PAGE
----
Russian Foreign Minister Sergei Lavrov and his French counterpart, Bernard Kouchner, on Tuesday expressed opposition to military action against Iran.
Their comments appear to be aimed at lowering the tension raised by Kouchner's remarks on Sunday that France had to prepare for the possibility of war against Iran.
There is no problem in the world today, including the Iranian nuclear problem, that has a military solution, Interfax news agency quoted Lavrov as saying.
Any military action is out of the question, at least as far as France is concerned, Kouchner said, noting that a war against Iran would be the most horrible development.
The top French diplomat suggested increasing pressure on Iran by imposing serious and very tough sanctions.
Lavrov, however, said the Kremlin believes that Iran is fairly fulfilling the requirements of the International Atomic Energy Agency (IAEA) on its nuclear project.
"According to the IAEA director general, the agreement is being implemented fairly well and we want the process to be completed without any hindrance," he was quoted as saying.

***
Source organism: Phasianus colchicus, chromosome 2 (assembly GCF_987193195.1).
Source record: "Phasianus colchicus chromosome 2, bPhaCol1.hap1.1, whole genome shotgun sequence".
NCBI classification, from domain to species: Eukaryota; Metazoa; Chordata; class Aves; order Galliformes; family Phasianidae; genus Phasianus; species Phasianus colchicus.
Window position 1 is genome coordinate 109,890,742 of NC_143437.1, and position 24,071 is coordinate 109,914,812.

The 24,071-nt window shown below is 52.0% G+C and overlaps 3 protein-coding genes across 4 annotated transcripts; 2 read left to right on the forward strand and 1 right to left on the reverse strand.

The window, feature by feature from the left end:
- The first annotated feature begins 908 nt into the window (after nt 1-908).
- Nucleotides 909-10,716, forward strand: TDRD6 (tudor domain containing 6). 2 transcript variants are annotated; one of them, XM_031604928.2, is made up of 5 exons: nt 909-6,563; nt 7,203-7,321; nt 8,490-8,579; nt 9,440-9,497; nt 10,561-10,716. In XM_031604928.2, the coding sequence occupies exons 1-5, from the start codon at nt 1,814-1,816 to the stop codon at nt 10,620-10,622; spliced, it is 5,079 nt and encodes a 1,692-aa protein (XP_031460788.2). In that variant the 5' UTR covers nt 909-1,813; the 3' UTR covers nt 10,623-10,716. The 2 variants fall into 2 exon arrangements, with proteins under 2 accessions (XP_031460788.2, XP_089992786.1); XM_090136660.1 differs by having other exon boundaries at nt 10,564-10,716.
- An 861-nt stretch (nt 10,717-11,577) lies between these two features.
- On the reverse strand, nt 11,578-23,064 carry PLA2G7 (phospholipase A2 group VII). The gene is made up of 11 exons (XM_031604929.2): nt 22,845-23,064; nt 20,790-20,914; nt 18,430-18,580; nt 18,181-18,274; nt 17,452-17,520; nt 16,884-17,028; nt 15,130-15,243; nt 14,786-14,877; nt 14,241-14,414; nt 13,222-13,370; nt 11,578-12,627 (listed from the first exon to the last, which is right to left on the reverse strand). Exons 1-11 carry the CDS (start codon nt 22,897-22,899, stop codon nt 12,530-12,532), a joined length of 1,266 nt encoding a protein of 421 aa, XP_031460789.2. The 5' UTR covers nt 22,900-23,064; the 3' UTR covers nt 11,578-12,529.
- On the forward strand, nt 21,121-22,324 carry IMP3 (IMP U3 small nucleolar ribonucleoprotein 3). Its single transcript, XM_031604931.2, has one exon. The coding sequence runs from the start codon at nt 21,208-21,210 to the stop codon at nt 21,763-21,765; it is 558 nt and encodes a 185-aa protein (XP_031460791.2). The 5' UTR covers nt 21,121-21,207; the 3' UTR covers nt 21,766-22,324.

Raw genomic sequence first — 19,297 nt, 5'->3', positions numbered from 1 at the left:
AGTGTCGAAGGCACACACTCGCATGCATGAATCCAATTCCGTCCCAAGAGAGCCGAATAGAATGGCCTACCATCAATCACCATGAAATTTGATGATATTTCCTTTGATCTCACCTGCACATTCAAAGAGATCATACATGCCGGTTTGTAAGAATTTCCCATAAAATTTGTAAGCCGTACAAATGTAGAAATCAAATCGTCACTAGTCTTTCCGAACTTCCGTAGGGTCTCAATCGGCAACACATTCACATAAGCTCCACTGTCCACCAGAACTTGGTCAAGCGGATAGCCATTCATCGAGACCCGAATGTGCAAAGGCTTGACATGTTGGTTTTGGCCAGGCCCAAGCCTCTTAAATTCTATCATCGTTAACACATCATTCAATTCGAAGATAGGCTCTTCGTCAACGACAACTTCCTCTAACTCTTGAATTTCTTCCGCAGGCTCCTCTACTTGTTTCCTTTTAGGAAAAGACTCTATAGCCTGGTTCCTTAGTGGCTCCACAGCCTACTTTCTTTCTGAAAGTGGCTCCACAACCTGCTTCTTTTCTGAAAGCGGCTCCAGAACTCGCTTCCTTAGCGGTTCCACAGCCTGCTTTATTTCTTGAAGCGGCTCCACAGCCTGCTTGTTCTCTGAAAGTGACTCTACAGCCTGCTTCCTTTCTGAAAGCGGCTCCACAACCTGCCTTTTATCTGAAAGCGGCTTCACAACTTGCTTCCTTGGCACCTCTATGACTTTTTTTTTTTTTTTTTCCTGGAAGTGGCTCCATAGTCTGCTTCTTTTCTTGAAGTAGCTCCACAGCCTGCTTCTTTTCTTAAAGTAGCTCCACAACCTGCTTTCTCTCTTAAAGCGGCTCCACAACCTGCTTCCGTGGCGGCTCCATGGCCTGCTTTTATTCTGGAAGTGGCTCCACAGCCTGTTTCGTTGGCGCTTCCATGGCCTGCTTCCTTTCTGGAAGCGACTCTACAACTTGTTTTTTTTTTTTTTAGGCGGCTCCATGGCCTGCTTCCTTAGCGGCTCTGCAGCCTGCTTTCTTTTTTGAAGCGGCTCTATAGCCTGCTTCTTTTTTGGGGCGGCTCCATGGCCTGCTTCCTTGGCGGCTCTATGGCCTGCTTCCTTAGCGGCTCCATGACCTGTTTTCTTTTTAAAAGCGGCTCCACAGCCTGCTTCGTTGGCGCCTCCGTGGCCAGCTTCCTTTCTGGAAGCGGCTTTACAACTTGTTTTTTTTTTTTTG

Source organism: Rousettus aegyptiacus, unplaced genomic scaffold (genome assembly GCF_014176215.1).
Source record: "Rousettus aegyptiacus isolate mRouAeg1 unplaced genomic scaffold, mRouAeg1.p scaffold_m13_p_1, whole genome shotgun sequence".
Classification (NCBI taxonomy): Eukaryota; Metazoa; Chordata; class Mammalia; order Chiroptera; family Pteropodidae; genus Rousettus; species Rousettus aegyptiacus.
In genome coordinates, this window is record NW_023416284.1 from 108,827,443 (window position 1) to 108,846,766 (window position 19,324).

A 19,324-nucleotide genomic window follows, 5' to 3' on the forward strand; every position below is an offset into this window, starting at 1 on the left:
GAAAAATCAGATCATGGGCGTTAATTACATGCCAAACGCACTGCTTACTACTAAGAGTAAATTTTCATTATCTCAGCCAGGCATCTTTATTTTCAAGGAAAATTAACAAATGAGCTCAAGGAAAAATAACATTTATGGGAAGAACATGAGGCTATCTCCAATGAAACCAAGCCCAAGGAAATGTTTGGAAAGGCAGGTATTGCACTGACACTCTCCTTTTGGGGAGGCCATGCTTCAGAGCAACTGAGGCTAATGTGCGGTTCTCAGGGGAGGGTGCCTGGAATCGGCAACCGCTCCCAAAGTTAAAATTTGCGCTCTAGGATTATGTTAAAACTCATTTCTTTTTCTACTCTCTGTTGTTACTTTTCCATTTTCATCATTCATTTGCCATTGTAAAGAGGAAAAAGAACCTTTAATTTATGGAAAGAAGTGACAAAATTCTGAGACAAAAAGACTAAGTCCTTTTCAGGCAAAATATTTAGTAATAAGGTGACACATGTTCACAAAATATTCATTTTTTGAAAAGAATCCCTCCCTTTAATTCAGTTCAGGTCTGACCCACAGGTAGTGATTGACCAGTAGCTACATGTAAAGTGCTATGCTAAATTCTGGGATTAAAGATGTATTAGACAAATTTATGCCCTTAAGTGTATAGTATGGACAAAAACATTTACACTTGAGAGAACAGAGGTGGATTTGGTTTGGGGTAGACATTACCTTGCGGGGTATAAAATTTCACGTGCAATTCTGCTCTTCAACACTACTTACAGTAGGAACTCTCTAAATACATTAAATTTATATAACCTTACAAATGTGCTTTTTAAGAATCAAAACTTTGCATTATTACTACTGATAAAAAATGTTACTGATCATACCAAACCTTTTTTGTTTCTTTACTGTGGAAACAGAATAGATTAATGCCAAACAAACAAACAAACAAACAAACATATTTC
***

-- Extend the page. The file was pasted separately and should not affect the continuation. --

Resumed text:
Washington has accused Iran of trying to develop nuclear weapons under the cover of a civilian nuclear program. While threatening to keep all options open, including military action, the Bush administration said that it is focusing on diplomatic means to try to resolve the standoff.
Iran, which always denies US charges, insists that its nuclear program is for peaceful purposes only.
A couple of United Nations Security Council resolutions have been passed to punish Iran for its defiance over the nuclear issue.
French President Nicolas Sarkozy is seen as taking a tougher stance on Iran than his predecessor Jacques Chirac. During his first major foreign policy speech last month, Sarkozy said that a diplomatic push by the international community was the only alternative to "an Iranian bomb or the bombing of Iran."
(Xinhua News Agency September 19, 2007)